Economist 5/1/15

  1. ON SATURDAY May 2nd two of the world’s most marketable boxers, Manny Pacquiao of the Philippines and America’s Floyd Mayweather, will face each other in a fight. Undoubtedly both will go in to the match hoping to win it with a definitive strike. Mr Mayweather, an undefeated professional boxer, takes particular delight in flattening his opponents (26 of his past 47 wins were knockouts).A knockout blow is a form of cerebral concussion, a common scourge in other sports such as American football, football and hockey. But in boxing, to land the killer blow is a constant endeavour as much as it is an occupational hazard.The start of the process is easy enough to explain. In most cases, the impact from a punch or series of punches causes the brain to move inside and smash up against the skull. Roundhouse punches and hooks are particularly menacing. The arc at which the gloved fist meets the opponent’s jaw sends the head (and hence, the brain) into a spin.
  2. But even as one drug war begins to wind down, another is cranking up across Asia, Russia and the Middle East (see article). Echoing Nixon, China’s president has called for “forceful measures to wipe [drugs] out”; his Indonesian counterpart has declared drugs a “national emergency”, and in January sent six traffickers to a firing squad. This week Indonesia executed eight more, despite international pleas for clemency. Iran is executing five times as many drug-smugglers as it did a few years ago. Russia is arguing for the spraying of opium-poppy fields in Afghanistan.Those preparing to prosecute the next drug war need only look west to see what lies ahead of them: more violence and corruption; more HIV/AIDS; fuller jails—and still the same, unending supply of drugs.
  3. WHEN Joko Widodo came to power last year, he promised to be decisive and to stand up for Indonesia. On April 29th he seemed to fulfil both promises when Indonesia went ahead with the executions of eight convicted drug-smugglers, all but one of them foreign.In terms of its population (250m) and its economy ($870 billion), Indonesia is the giant of South-East Asia.If that counts as a kind of assertiveness, then it is on display along with another aspect of what is presented as Jokowi’s foreign policy, his new “maritime doctrine”. Millions of Indonesians live off the sea, mainly from fishing, while much of the vast archipelago’s trade moves by sea. Jokowi wants to spread prosperity by making fisheries more productive, assert control over Indonesia’s sovereign waters and build marine infrastructure to help bring Indonesia’s poor and far-flung eastern islands into Java’s relatively prosperous orbit. But that entails a crackdown on illegal fishing by other countries’ vessels—as many as 5,000 a day, according to the president.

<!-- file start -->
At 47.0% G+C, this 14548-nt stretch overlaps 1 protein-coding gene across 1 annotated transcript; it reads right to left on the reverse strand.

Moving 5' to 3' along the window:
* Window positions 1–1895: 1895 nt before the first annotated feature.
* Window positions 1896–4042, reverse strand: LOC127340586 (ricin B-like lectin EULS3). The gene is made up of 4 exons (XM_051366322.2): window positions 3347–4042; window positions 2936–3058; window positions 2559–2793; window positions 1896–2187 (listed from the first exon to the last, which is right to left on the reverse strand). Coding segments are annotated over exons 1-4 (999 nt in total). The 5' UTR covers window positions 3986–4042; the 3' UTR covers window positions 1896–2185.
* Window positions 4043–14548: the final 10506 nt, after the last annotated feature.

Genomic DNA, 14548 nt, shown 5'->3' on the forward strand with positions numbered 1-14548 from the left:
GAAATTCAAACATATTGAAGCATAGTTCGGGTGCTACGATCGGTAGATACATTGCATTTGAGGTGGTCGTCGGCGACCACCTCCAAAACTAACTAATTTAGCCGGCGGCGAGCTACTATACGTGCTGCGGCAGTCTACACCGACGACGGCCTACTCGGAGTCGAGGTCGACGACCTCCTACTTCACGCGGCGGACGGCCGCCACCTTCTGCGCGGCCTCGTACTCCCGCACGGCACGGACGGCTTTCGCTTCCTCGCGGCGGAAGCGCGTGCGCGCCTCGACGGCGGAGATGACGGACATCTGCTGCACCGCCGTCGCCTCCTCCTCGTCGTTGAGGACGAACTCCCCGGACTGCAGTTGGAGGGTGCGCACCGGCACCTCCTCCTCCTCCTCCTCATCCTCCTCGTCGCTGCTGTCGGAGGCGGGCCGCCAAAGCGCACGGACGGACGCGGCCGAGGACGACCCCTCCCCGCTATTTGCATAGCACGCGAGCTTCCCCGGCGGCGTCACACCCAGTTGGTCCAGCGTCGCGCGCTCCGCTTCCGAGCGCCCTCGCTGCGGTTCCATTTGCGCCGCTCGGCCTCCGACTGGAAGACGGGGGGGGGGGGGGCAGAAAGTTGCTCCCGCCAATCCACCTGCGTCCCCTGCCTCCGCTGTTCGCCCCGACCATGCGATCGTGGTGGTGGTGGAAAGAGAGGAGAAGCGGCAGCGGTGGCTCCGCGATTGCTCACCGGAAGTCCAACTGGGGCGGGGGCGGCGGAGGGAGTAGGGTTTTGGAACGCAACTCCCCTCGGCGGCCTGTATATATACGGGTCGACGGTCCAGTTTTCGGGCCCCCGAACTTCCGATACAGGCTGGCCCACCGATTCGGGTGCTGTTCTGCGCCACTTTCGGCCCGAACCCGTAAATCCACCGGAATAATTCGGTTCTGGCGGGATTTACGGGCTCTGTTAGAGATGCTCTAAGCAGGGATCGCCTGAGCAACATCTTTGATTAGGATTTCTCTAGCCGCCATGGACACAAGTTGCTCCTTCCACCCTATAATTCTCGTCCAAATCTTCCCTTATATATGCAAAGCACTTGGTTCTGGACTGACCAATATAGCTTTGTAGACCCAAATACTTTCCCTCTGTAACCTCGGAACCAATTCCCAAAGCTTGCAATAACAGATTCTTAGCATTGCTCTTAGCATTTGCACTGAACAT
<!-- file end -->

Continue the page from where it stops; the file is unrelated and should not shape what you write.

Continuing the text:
4. When Rahm Emanuel, Chicago’s mayor, decided in 2013 to shut down 47 public schools that were half-empty and had atrocious results, he sparked protests that nearly cost him the next election. In New York Michael Bloomberg, who once ran the city, infuriated teachers’ unions because he sometimes allowed charter schools to replace traditional public schools that didn’t work.. People are attached to their neighbourhood schools. Parents worry that closure could disrupt their children’s education. Children do not want to lose their friends. Teachers worry about their jobs.However, a new report from the Thomas Fordham Institute, a think-tank, may encourage future closures of bad schools, because it suggests that they are good for students.Fordham study found that closures ultimately benefit pupils from wretched schools. Once a school had closed, most of the children ended up in better ones, where they eventually got higher grades.
  5. There is plenty of disaffection in poor, nominally Muslim but largely secular Kyrgyzstan. As in much of the former Soviet Union, the courts are a sham and jobs rely more on connections and kickbacks than merit. An unknown but considerable number of Central Asians have travelled to Syria and Iraq to wage jihad, most recently for the Islamic State (IS). Authorities say that most of those from Kyrgyzstan are ethnic Uzbeks, who officially account for 14% of the population. They suffered disproportionately in the 2010 pogroms, which left over 400 dead—both from the violence and from the show trials afterward.Central Asian leaders use claims of extremism and instability engendered by Afghanistan to justify repression and requests for military aid, from both Russia and the West.
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